When taken to the museum on school outings, I'd be the lone child examining the marble plinths while everyone else was dutifully following the guide to learn how steam engines worked. And when I cracked open a geode and found it lined with fairy crystals, my whole world changed forever.
How I managed not to formally study the origin of stones, I have no idea; instead studying psychology, ministry; then somehow wandered into teaching meditation and metaphysics, jewellery design, working in pharmaceutical research, and writing articles on those topics.
Recently I've been writing a work of as yet-unpublished fiction, and a casual comment about the architectural use of a stone type posed by one of my characters about a British structure he'd seen once while travelling sent me scurrying to the internet to determine whether what I’d been intending to write was feasible for the region.
I spent the next ten hours reading like a sponge, murmuring, ‘Oh…my!’ I knew myself to be in the company of kindred spirits. I was in rock junkie heaven!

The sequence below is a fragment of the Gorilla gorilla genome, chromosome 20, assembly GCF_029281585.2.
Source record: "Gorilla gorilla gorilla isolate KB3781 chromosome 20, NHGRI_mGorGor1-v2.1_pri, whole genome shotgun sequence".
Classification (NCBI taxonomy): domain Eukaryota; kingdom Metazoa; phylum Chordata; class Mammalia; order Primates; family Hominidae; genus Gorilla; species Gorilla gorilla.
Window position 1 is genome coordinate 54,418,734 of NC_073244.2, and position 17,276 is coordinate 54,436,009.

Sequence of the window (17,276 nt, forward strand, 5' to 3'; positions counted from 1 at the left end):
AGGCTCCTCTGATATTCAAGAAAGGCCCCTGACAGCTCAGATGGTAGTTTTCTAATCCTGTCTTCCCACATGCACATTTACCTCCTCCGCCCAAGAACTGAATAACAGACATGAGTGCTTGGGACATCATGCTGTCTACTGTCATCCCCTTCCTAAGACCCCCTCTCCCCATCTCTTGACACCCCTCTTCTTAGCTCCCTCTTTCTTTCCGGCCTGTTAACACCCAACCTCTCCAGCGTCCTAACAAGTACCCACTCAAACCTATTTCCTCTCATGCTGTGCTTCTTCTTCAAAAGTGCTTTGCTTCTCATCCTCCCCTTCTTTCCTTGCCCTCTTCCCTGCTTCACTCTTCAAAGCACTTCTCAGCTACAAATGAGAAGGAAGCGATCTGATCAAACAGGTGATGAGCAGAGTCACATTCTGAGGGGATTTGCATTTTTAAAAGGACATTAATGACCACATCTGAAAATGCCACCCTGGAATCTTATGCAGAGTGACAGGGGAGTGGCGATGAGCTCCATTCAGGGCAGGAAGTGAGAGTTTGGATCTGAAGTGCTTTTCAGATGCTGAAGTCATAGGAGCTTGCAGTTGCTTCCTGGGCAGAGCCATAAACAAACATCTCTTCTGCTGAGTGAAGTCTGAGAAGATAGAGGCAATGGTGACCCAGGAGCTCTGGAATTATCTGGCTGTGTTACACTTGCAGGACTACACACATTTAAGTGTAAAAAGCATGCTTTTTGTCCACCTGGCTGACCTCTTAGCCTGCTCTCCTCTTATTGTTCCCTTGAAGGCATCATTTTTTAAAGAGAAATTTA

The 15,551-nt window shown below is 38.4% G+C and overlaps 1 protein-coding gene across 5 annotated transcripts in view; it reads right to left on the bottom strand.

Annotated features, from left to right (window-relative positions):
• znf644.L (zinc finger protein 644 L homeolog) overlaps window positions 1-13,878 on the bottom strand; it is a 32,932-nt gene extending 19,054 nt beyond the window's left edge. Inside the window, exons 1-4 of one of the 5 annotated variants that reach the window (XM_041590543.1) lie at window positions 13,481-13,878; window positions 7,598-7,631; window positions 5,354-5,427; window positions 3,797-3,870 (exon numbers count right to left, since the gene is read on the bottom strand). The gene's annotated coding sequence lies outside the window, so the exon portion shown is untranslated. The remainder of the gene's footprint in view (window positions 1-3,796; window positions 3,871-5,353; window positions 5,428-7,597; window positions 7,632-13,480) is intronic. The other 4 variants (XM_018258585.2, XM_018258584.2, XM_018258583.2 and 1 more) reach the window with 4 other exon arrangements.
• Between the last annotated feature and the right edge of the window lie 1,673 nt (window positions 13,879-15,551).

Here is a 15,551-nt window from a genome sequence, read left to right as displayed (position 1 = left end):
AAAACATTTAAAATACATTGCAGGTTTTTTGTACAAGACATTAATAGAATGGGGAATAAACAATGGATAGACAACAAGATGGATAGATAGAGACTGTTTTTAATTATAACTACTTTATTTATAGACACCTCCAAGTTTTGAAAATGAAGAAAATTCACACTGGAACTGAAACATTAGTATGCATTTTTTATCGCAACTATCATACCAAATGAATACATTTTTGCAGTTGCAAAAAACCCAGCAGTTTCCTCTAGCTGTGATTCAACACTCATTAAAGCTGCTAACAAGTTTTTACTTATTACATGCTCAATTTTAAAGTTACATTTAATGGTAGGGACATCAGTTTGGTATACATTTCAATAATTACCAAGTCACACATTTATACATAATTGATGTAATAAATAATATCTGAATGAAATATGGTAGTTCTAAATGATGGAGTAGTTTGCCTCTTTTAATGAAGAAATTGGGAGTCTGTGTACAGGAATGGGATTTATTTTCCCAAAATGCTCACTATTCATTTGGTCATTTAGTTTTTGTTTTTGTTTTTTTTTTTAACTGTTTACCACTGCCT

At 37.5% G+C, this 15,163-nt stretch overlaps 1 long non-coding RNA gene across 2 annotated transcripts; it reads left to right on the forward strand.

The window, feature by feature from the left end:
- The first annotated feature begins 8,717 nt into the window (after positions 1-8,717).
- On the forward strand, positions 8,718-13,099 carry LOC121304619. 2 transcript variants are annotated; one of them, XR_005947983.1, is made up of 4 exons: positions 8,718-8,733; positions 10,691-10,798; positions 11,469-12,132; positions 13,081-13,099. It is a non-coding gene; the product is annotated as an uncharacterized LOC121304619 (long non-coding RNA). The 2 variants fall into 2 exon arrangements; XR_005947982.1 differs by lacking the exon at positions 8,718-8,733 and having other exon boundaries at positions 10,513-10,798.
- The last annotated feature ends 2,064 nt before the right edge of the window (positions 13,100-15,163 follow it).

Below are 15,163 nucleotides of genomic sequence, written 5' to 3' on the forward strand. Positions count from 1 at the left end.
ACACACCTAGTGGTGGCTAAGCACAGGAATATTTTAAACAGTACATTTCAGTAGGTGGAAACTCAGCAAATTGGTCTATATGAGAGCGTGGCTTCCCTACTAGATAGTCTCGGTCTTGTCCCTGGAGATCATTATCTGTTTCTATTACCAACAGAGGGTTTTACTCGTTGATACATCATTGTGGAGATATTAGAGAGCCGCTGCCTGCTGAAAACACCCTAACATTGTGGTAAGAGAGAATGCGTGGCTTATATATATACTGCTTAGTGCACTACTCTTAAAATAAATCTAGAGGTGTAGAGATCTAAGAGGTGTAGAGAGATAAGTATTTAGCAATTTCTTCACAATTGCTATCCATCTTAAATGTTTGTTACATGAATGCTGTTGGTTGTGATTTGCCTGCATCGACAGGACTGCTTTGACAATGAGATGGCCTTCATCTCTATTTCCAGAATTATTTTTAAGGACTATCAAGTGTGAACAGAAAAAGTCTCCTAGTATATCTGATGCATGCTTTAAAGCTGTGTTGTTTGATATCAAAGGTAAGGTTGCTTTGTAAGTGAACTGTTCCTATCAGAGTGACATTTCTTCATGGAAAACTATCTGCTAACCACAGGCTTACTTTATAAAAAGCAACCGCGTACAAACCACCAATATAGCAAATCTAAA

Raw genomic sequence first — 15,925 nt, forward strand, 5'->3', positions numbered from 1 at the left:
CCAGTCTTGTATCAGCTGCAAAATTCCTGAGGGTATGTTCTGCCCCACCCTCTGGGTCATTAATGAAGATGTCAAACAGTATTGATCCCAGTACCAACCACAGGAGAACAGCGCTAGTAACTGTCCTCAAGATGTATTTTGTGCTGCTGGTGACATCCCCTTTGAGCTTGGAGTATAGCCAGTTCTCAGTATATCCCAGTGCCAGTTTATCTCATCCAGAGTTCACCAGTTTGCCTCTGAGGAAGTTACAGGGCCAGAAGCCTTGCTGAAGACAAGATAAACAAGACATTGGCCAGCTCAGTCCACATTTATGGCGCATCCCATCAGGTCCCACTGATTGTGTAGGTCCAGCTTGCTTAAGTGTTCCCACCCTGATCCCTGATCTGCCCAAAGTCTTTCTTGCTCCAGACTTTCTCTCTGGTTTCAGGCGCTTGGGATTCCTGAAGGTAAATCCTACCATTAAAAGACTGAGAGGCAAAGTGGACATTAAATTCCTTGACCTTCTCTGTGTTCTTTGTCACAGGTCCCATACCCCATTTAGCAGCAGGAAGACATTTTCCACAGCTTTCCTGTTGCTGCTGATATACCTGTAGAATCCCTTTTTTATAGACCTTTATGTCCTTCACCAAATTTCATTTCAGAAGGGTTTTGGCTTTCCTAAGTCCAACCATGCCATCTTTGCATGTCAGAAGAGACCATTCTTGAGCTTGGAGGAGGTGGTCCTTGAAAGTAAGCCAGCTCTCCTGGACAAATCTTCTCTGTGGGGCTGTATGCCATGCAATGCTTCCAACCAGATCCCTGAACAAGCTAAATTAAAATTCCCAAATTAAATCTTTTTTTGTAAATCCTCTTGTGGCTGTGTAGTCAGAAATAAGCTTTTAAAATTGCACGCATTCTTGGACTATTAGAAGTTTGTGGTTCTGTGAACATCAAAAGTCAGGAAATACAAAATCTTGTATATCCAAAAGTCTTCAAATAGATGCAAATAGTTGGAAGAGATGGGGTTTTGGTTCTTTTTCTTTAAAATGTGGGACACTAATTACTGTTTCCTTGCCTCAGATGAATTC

I'm not a geologist, and know perfectly well that I haven't got a clue as to how to go about interpreting much of the information presented here. It’s so far over my head that I feel like a coal miner. And yet the language in the atlases particularly is perfectly pitched, being informative and educational without being overwhelming.
And as the snow piles up over here in northern Illinois in the USA, I'm going to be spending some quality time wandering the countryside in the UK in my mind, getting to better know your beautiful, ancient stones.
Thanks for listening. Judi Hendricks
|The ancient stones of Bamburgh Castle, Northumberland, from GeoScenic; the National Archive of Geological Photographs.|